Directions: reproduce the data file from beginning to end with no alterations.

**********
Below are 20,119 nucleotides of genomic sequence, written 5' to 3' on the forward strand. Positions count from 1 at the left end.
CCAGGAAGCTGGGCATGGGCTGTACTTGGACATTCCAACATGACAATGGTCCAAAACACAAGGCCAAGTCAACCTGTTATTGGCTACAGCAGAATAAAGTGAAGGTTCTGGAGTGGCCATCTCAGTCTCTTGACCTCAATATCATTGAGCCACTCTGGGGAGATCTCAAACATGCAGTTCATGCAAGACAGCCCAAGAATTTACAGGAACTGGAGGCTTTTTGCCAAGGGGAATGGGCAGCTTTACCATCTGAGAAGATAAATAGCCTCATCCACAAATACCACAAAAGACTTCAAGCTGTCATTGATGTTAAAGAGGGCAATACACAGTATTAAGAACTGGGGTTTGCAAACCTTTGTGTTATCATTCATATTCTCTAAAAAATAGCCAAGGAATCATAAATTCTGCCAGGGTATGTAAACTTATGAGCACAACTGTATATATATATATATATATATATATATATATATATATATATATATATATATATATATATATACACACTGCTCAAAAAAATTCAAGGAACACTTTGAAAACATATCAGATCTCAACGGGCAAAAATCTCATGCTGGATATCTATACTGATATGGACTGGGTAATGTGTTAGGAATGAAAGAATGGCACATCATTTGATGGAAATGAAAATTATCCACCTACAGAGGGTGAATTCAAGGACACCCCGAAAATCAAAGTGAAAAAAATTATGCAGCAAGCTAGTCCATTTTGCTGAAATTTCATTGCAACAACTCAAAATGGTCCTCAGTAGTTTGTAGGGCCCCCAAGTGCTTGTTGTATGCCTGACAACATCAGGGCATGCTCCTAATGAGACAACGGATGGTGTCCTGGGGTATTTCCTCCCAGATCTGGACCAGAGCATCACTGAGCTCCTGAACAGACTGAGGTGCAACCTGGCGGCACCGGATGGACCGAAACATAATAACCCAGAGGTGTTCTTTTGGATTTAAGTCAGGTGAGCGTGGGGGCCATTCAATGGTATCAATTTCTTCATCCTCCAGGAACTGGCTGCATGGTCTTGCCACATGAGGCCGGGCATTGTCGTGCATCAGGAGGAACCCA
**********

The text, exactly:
Below are 20,119 nucleotides of genomic sequence, written 5' to 3' on the forward strand. Positions count from 1 at the left end.
CCAGGAAGCTGGGCATGGGCTGTACTTGGACATTCCAACATGACAATGGTCCAAAACACAAGGCCAAGTCAACCTGTTATTGGCTACAGCAGAATAAAGTGAAGGTTCTGGAGTGGCCATCTCAGTCTCTTGACCTCAATATCATTGAGCCACTCTGGGGAGATCTCAAACATGCAGTTCATGCAAGACAGCCCAAGAATTTACAGGAACTGGAGGCTTTTTGCCAAGGGGAATGGGCAGCTTTACCATCTGAGAAGATAAATAGCCTCATCCACAAATACCACAAAAGACTTCAAGCTGTCATTGATGTTAAAGAGGGCAATACACAGTATTAAGAACTGGGGTTTGCAAACCTTTGTGTTATCATTCATATTCTCTAAAAAATAGCCAAGGAATCATAAATTCTGCCAGGGTATGTAAACTTATGAGCACAACTGTATATATATATATATATATATATATATATATATATATATATATATATATATATATATATATACACACTGCTCAAAAAAATTCAAGGAACACTTTGAAAACATATCAGATCTCAACGGGCAAAAATCTCATGCTGGATATCTATACTGATATGGACTGGGTAATGTGTTAGGAATGAAAGAATGGCACATCATTTGATGGAAATGAAAATTATCCACCTACAGAGGGTGAATTCAAGGACACCCCGAAAATCAAAGTGAAAAAAATTATGCAGCAAGCTAGTCCATTTTGCTGAAATTTCATTGCAACAACTCAAAATGGTCCTCAGTAGTTTGTAGGGCCCCCAAGTGCTTGTTGTATGCCTGACAACATCAGGGCATGCTCCTAATGAGACAACGGATGGTGTCCTGGGGTATTTCCTCCCAGATCTGGACCAGAGCATCACTGAGCTCCTGAACAGACTGAGGTGCAACCTGGCGGCACCGGATGGACCGAAACATAATAACCCAGAGGTGTTCTTTTGGATTTAAGTCAGGTGAGCGTGGGGGCCATTCAATGGTATCAATTTCTTCATCCTCCAGGAACTGGCTGCATGGTCTTGCCACATGAGGCCGGGCATTGTCGTGCATCAGGAGGAACCCA